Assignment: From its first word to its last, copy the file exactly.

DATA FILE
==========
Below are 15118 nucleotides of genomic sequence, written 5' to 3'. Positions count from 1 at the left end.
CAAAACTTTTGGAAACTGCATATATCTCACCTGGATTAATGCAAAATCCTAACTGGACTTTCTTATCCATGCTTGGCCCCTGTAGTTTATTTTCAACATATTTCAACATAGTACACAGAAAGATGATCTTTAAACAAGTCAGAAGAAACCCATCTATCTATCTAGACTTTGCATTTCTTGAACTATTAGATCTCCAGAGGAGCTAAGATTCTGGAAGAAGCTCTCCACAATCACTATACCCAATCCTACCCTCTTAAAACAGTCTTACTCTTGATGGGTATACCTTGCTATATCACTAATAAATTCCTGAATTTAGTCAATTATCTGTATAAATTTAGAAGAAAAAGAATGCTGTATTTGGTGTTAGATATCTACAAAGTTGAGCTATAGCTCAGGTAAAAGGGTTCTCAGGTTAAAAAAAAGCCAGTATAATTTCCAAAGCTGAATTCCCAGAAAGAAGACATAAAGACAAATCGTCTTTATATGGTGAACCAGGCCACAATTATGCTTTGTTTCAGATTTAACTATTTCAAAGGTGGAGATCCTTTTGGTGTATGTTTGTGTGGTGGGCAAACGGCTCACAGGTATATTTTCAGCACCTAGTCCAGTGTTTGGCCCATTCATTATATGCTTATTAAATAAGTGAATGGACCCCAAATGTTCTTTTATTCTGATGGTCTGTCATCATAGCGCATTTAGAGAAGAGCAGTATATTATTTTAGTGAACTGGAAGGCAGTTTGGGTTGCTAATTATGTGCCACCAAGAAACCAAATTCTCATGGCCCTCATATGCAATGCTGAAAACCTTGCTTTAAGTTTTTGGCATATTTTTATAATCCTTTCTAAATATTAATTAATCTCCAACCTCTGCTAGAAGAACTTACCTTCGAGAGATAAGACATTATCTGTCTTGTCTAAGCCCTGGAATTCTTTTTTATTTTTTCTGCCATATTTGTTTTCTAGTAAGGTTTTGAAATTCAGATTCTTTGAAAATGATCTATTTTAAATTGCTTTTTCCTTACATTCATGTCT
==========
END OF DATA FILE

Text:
Below are 15118 nucleotides of genomic sequence, written 5' to 3'. Positions count from 1 at the left end.
CAAAACTTTTGGAAACTGCATATATCTCACCTGGATTAATGCAAAATCCTAACTGGACTTTCTTATCCATGCTTGGCCCCTGTAGTTTATTTTCAACATATTTCAACATAGTACACAGAAAGATGATCTTTAAACAAGTCAGAAGAAACCCATCTATCTATCTAGACTTTGCATTTCTTGAACTATTAGATCTCCAGAGGAGCTAAGATTCTGGAAGAAGCTCTCCACAATCACTATACCCAATCCTACCCTCTTAAAACAGTCTTACTCTTGATGGGTATACCTTGCTATATCACTAATAAATTCCTGAATTTAGTCAATTATCTGTATAAATTTAGAAGAAAAAGAATGCTGTATTTGGTGTTAGATATCTACAAAGTTGAGCTATAGCTCAGGTAAAAGGGTTCTCAGGTTAAAAAAAAGCCAGTATAATTTCCAAAGCTGAATTCCCAGAAAGAAGACATAAAGACAAATCGTCTTTATATGGTGAACCAGGCCACAATTATGCTTTGTTTCAGATTTAACTATTTCAAAGGTGGAGATCCTTTTGGTGTATGTTTGTGTGGTGGGCAAACGGCTCACAGGTATATTTTCAGCACCTAGTCCAGTGTTTGGCCCATTCATTATATGCTTATTAAATAAGTGAATGGACCCCAAATGTTCTTTTATTCTGATGGTCTGTCATCATAGCGCATTTAGAGAAGAGCAGTATATTATTTTAGTGAACTGGAAGGCAGTTTGGGTTGCTAATTATGTGCCACCAAGAAACCAAATTCTCATGGCCCTCATATGCAATGCTGAAAACCTTGCTTTAAGTTTTTGGCATATTTTTATAATCCTTTCTAAATATTAATTAATCTCCAACCTCTGCTAGAAGAACTTACCTTCGAGAGATAAGACATTATCTGTCTTGTCTAAGCCCTGGAATTCTTTTTTATTTTTTCTGCCATATTTGTTTTCTAGTAAGGTTTTGAAATTCAGATTCTTTGAAAATGATCTATTTTAAATTGCTTTTTCCTTACATTCATGTCT